KVM, the kernel based virtual machine software that is a standard part of the Linux kernel and reached a point in which it is beginning to stand out from the crowd. I'm hearing from more and more suppliers of hardware, software and services that are mentioning their support of this technology. The topic has come up in so many conversations recently that it appears to have become a trend. My recent discussion with Arsalan Farooq, CEO & Founder of Convirture, was really interesting (Convirture is doing many innovative things) and served to crystallize my thoughts on KVM.
Here are some reasons that KVM is now taking its place on virtualization's world stage:
- KVM's performance, reliability and manageability are at levels that make it good enough for most tasks. It can compete effectively with VMware's ESX, Microsoft's Hyper-V, and Citrix's XenServer.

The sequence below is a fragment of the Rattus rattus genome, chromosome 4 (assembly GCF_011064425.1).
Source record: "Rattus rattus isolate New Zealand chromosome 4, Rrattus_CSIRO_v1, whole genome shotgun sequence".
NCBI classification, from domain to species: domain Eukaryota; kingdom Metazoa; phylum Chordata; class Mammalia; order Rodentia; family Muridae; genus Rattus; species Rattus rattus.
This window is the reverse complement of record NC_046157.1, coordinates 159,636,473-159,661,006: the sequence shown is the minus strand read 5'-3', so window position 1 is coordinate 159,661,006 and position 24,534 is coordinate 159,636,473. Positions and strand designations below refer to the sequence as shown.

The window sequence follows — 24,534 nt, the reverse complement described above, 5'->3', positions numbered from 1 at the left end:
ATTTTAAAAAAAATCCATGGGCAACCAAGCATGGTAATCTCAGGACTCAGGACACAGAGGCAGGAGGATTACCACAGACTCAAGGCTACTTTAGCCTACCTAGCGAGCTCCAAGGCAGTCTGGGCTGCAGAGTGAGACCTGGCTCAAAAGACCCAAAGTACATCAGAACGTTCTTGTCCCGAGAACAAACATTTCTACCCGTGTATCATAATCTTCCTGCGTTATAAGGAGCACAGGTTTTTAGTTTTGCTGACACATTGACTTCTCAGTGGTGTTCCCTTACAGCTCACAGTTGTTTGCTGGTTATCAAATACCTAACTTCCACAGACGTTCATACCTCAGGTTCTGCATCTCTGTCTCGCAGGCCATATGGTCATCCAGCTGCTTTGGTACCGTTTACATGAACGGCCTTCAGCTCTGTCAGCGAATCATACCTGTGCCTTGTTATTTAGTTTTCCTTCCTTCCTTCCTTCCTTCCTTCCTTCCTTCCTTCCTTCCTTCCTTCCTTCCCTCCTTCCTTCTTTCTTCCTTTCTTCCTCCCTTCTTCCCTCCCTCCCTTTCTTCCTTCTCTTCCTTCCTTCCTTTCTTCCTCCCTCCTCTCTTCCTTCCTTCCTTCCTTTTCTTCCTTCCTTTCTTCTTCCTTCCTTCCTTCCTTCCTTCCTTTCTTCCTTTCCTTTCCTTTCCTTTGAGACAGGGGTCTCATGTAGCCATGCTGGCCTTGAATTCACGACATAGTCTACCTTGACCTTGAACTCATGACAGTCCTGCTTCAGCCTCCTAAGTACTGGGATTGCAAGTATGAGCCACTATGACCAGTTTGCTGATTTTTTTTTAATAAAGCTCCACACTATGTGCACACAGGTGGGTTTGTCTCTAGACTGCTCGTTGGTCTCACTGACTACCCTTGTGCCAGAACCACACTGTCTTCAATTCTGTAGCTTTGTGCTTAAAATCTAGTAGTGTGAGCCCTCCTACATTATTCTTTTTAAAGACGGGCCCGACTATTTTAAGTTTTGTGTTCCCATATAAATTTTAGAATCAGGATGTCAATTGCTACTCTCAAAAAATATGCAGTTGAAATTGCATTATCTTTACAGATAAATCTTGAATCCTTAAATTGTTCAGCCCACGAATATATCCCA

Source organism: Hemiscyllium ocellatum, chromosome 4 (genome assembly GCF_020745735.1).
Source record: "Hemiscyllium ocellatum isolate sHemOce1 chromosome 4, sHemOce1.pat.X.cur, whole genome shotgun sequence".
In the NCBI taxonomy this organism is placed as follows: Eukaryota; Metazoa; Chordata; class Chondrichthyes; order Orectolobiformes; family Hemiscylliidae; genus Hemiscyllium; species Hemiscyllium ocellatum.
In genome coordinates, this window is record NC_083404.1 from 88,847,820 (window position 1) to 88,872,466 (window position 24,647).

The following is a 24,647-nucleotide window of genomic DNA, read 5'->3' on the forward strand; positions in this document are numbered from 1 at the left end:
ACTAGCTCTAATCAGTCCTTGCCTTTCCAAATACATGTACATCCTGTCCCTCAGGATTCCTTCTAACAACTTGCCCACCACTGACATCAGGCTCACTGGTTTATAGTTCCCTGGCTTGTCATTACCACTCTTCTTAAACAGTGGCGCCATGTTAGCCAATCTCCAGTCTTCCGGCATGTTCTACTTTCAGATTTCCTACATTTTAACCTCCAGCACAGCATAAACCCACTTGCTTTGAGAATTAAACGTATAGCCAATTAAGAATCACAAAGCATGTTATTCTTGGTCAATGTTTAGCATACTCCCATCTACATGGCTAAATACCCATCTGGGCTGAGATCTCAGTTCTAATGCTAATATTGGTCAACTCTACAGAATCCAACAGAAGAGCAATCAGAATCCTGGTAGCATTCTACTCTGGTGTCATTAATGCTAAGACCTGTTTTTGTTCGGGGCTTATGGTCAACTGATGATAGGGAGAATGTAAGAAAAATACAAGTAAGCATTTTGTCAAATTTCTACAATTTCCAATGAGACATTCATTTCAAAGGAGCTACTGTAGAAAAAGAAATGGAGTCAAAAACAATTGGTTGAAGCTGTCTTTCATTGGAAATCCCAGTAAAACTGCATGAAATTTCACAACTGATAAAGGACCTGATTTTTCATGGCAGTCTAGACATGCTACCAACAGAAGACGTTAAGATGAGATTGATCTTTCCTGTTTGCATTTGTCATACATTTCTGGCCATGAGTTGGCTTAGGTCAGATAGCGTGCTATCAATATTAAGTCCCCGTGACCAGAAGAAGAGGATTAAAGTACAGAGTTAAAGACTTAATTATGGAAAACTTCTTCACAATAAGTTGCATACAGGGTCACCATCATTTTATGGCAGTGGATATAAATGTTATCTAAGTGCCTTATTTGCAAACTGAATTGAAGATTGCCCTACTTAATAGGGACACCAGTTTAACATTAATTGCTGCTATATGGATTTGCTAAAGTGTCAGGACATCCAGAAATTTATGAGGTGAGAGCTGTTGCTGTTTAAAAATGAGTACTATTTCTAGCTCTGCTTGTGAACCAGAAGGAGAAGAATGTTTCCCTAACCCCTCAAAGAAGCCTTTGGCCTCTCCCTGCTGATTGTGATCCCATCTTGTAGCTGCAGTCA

- The fact that it is open source software and can be used as needed by organizations rather than used only as suppliers allow makes it attractive to service providers and others.
- The pricing model does not amount to a "hypervisor tax" on an organization's processing.
- The emergence of the open virtualization alliance demonstrates that there is a healthy ecosystem supporting this technology. (see posts by my colleagues Paula Rooney (Red Hat-IBM pact, OVA launch will drive more KVM use in enterprise and Red Hat declares war against VMware on cloud front) and Ken Hess (OVA: Virtualization's Good Eggs) for their thoughts on the Open Virtualization Alliance)
If I review many of the major tipping points in the world of IT including the move to adopt PCs, client/server computing, relational databases, UNIX and Linux, I see a common thread. When the technology gets to the point that it is "good enough" and the pricing and conditions are more attractive than well established alternatives, the technology takes off.
Is now the time for KVM?